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What’s the meaning behind the Blue Halloween Bucket

Next week is Halloween, and that means all the little ghosts and goblins, superheroes and everything in between will be knocking on the door yelling trick or treat, so be prepared and also on the lookout for possibly a Blue Halloween Bucket.

For some kids, Halloween can be difficult if they suffer from autism, as the condition makes it difficult for them to communicate with others. It also makes it difficult for them to deal with criticism, which they often receive from homeowners after they don’t shout, “Trick or treat.”

A Pennsylvania Mom has come up with an idea to help fix the annual problem. Michelle Koening’s 5-year-old autistic son will be trick-or-treating this year for the first time in his life — collecting his candy in a blue plastic pumpkin. And she’s started a campaign to encourage parents of other autistic kids to do the same — so when homeowners see a blue bucket, they’ll know they’re dealing with a special needs child.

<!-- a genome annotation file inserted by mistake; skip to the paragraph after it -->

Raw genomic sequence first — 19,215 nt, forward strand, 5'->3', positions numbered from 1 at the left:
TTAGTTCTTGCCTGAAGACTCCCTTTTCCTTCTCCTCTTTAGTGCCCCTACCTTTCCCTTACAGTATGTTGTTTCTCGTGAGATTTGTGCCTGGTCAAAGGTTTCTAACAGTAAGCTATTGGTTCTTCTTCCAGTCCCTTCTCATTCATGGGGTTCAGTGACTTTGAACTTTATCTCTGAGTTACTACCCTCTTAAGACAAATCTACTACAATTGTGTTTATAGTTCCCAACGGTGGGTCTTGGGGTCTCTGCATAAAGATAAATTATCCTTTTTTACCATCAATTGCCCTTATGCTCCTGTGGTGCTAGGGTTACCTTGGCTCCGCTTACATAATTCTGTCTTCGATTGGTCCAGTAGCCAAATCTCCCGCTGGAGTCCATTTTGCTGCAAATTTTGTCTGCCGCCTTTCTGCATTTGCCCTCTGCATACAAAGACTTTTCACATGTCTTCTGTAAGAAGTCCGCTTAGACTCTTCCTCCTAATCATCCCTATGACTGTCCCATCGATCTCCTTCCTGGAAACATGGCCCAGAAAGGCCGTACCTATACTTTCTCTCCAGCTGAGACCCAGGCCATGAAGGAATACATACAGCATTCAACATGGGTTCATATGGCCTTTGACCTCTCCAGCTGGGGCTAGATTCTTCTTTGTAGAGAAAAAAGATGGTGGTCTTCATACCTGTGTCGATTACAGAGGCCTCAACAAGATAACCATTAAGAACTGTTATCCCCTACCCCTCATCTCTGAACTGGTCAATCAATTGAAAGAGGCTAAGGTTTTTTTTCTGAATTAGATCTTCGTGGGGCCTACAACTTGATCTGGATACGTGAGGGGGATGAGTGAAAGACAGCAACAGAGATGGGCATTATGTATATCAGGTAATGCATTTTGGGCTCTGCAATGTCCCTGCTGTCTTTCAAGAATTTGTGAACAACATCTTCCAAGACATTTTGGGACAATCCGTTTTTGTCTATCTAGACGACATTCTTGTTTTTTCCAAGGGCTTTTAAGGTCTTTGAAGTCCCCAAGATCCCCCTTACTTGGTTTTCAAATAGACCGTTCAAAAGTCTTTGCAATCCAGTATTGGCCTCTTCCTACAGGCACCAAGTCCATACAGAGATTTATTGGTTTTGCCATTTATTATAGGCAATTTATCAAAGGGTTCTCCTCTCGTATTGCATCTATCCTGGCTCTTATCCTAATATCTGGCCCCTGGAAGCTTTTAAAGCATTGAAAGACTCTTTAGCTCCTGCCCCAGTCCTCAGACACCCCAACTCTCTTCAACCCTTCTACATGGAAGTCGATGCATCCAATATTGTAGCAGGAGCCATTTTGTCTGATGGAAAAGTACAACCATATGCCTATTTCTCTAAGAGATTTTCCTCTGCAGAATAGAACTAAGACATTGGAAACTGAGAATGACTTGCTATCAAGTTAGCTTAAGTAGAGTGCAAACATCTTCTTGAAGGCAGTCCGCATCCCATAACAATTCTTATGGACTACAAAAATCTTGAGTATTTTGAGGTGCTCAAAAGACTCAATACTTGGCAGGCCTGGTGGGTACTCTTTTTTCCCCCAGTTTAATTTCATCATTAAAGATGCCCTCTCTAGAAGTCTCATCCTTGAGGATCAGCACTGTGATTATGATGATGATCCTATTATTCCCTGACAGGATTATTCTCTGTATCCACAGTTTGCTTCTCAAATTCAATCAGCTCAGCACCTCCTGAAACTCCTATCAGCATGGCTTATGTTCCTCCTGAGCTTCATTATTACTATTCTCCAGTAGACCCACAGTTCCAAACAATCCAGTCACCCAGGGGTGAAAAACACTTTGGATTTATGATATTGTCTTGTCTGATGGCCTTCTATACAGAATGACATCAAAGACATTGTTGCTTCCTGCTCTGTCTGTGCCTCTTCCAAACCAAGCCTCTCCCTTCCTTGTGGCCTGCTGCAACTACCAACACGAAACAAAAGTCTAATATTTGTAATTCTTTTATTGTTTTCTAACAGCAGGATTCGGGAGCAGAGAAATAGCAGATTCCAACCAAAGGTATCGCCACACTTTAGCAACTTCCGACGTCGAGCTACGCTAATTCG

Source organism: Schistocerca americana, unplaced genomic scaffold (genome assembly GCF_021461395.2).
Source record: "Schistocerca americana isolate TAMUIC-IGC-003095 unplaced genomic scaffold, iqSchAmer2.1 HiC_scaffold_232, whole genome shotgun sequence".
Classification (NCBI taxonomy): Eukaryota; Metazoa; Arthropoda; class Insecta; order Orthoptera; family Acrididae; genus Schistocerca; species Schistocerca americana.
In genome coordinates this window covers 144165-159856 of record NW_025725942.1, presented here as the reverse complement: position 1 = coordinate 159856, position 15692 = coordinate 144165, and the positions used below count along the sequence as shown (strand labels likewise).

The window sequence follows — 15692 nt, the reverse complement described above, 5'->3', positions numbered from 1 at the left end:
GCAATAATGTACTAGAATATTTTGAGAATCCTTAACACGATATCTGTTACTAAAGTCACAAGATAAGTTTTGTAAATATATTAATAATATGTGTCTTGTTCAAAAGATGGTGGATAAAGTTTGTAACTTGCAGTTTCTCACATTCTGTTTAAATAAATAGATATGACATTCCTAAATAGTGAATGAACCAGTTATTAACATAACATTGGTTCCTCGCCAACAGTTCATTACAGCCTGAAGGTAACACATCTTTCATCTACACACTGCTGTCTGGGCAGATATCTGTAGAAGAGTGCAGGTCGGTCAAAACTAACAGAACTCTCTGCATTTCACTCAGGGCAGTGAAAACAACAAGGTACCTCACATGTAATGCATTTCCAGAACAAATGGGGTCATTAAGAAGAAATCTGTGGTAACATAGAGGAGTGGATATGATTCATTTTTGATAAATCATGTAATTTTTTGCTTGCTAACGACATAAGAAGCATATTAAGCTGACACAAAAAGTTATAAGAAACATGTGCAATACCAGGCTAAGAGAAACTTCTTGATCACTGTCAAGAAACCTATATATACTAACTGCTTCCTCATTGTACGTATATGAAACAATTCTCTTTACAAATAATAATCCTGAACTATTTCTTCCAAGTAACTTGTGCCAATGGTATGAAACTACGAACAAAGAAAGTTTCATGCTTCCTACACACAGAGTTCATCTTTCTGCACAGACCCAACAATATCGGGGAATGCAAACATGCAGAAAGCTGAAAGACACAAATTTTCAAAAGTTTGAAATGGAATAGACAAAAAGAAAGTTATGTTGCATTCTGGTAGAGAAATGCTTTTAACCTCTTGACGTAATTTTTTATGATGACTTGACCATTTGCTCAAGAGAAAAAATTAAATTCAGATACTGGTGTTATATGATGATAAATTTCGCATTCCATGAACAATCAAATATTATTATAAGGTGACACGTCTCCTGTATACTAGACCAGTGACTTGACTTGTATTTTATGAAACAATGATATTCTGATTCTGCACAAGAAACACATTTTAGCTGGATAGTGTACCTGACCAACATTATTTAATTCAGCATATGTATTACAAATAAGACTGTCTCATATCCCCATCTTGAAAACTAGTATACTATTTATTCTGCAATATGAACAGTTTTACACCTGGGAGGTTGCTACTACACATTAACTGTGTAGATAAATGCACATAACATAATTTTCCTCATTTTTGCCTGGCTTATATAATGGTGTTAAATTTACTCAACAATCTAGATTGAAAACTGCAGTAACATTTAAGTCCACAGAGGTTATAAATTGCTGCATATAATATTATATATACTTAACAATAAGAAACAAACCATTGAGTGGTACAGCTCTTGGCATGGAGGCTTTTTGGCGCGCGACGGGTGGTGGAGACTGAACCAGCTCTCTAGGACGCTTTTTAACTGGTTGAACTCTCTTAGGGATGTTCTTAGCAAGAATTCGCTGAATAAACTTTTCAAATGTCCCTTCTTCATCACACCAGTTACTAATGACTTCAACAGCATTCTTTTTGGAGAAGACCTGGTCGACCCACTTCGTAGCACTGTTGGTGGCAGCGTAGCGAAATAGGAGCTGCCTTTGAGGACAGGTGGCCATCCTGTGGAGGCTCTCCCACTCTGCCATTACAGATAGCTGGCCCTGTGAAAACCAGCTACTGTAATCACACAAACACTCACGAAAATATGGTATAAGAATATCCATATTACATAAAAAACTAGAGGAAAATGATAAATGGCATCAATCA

I have a few friends that have autistic kids and I love this idea, and so does Rachel Brnilovich, an official with the Pennsylvania Autism Action Center. “It really gives our kids an opportunity to go out, no matter their age, and experience Halloween” the way they should. Think back to when you were a kid and how much fun you had collecting all that candy. I know we’ll be paying close attention to see who shows up at my door


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